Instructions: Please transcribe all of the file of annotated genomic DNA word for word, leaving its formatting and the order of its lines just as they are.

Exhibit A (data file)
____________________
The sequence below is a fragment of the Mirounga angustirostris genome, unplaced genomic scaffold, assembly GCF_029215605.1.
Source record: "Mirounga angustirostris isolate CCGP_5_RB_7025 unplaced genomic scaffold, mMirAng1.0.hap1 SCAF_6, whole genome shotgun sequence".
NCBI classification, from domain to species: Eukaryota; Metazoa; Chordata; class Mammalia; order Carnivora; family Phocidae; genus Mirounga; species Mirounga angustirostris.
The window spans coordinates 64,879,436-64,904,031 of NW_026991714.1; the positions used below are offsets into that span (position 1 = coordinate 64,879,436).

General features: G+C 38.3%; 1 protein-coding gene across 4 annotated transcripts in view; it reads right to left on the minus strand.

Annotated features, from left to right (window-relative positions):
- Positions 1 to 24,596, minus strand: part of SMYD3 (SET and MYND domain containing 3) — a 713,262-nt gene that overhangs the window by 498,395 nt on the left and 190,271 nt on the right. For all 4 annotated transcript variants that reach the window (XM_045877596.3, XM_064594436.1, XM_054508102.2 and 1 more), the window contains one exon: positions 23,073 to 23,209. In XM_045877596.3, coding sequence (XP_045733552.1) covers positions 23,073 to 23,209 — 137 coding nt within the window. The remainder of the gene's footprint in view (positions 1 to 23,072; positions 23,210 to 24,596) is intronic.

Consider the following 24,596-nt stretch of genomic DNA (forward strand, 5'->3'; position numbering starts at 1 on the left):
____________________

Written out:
The sequence below is a fragment of the Mirounga angustirostris genome, unplaced genomic scaffold, assembly GCF_029215605.1.
Source record: "Mirounga angustirostris isolate CCGP_5_RB_7025 unplaced genomic scaffold, mMirAng1.0.hap1 SCAF_6, whole genome shotgun sequence".
NCBI classification, from domain to species: Eukaryota; Metazoa; Chordata; class Mammalia; order Carnivora; family Phocidae; genus Mirounga; species Mirounga angustirostris.
The window spans coordinates 64,879,436-64,904,031 of NW_026991714.1; the positions used below are offsets into that span (position 1 = coordinate 64,879,436).

General features: G+C 38.3%; 1 protein-coding gene across 4 annotated transcripts in view; it reads right to left on the minus strand.

Annotated features, from left to right (window-relative positions):
- Positions 1 to 24,596, minus strand: part of SMYD3 (SET and MYND domain containing 3) — a 713,262-nt gene that overhangs the window by 498,395 nt on the left and 190,271 nt on the right. For all 4 annotated transcript variants that reach the window (XM_045877596.3, XM_064594436.1, XM_054508102.2 and 1 more), the window contains one exon: positions 23,073 to 23,209. In XM_045877596.3, coding sequence (XP_045733552.1) covers positions 23,073 to 23,209 — 137 coding nt within the window. The remainder of the gene's footprint in view (positions 1 to 23,072; positions 23,210 to 24,596) is intronic.

Consider the following 24,596-nt stretch of genomic DNA (forward strand, 5'->3'; position numbering starts at 1 on the left):